Six million made ill by mortgages
14 October 2003
Over six million people have claimed that their mortgage has made them ill, according to new research published today.
Research by Sainsbury's Bank found that 6.34 million said their mortgages had made them ill. Around 2.16 million people claimed that their mortgages had made them feel depressed and 4.4 million had complained that they were left feeling anxious and worried.
As well as causing illness, the research also found that 1.57 million people said that their mortgages had damaged their relationships with their partners and 794,000 said it had affected relationships with friends and family.
Over 800,000 people complained that worrying about their mortgages had resulted in them suffering problems at work.
The biggest problem for mortgage customers was borrowing too much and not being able to keep up with their repayments (19 per cent).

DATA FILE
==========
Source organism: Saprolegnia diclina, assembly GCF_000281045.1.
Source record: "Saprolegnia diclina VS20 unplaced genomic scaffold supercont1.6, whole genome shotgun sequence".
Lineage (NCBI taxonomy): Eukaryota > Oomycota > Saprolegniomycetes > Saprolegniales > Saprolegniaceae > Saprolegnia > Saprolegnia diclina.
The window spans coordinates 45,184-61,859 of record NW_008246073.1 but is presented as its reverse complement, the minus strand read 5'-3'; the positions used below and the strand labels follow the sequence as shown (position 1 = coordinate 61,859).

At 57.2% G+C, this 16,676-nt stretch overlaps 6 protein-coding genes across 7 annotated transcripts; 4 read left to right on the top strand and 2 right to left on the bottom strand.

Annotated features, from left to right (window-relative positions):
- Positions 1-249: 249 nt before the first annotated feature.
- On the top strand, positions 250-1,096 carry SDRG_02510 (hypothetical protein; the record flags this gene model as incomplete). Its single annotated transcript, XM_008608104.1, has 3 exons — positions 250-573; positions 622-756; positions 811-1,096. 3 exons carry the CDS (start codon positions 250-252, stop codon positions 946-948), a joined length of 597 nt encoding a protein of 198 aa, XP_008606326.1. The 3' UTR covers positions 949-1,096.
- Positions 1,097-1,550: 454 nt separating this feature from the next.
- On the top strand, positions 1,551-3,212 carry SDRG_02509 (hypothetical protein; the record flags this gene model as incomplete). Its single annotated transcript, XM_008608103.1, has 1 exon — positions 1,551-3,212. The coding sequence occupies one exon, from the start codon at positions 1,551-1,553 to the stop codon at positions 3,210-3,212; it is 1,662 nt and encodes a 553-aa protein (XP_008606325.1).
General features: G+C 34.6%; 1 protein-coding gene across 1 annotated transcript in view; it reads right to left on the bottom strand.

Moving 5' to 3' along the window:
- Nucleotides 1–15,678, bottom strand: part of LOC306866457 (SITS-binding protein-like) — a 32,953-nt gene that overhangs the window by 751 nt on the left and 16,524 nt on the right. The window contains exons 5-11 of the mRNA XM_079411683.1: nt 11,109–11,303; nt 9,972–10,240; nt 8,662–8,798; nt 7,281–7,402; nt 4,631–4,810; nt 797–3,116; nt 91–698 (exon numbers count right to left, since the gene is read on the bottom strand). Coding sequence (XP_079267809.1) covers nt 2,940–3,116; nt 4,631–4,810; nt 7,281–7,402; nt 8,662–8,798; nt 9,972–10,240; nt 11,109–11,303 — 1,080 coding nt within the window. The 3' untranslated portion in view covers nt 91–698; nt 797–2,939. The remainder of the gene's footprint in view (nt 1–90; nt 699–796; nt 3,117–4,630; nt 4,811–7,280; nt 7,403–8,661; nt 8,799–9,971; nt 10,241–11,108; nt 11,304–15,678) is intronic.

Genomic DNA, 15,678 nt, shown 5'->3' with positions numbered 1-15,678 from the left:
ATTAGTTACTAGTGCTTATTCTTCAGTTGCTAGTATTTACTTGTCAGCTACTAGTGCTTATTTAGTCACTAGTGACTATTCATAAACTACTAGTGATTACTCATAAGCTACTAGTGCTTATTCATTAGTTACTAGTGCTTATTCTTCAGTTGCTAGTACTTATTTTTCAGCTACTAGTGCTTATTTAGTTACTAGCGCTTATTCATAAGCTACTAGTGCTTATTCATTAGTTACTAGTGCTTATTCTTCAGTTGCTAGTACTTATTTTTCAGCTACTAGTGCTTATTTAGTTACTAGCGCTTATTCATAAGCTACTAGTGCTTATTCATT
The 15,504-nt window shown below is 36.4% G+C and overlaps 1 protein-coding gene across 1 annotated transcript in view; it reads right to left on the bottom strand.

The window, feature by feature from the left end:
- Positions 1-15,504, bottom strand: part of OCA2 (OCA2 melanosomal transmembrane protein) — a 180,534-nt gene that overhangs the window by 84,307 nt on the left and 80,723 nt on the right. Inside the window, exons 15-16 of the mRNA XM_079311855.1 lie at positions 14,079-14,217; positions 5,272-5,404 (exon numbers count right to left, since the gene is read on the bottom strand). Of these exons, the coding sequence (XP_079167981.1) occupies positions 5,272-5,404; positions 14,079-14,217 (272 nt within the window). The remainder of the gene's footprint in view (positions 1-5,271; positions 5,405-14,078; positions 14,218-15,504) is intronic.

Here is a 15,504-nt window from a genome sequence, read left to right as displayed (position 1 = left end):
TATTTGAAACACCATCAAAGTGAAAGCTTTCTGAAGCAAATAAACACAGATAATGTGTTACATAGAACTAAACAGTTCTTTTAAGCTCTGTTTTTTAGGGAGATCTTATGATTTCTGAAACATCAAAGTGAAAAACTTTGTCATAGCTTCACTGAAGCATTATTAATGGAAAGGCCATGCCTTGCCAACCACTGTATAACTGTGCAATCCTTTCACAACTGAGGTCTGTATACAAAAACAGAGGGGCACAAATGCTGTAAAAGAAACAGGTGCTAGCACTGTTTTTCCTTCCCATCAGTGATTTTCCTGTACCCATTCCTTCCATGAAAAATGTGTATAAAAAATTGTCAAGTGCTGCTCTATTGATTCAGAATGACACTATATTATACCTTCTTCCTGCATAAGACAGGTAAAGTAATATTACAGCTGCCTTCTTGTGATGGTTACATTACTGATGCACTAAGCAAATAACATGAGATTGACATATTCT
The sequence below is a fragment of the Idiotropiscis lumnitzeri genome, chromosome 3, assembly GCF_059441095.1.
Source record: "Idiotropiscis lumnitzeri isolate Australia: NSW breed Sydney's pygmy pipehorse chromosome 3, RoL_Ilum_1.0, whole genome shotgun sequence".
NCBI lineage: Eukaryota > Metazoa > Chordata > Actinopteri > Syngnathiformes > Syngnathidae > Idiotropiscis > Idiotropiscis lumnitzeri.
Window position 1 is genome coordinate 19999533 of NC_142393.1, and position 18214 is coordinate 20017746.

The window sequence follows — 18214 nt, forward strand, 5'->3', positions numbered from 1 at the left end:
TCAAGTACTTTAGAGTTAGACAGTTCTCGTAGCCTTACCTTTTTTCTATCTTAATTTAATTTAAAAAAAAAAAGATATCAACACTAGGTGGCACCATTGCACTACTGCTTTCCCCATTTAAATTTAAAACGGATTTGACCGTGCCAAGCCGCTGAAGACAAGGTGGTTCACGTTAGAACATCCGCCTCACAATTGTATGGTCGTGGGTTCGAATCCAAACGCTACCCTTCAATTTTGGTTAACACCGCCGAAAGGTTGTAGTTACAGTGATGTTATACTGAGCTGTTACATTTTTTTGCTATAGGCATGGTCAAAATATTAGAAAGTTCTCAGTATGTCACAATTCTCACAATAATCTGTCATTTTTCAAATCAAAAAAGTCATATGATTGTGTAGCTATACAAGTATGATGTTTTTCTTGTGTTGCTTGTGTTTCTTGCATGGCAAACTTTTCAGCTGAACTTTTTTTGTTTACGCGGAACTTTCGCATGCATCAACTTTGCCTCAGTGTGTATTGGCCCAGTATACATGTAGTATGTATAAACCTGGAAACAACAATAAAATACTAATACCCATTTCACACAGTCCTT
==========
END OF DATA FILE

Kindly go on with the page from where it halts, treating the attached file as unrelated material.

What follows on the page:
Other factors included general worries over repayments (12 per cent); being unable to take a break from mortgage repayments (11 per cent); fears that their endowments and other investments would not be able to pay off their mortgages (11 per cent) and being tied into really uncompetitive rates (seven per cent).
The bank argued that many of these stresses could be avoided by lenders improving the terms of their loans. Sainsbury's Bank argued that banks were not 'playing fair' as they didn't offer customers the ability to make over or under payments or do not provide payment holidays.
The report confirms the recent findings of the British Medical Association (BMA). The BMA warned that people who fall behind on their mortgage repayments can become worried about losing their homes and end up drinking or smoking too much and can be more likely to have more car crashes because they are preoccupied.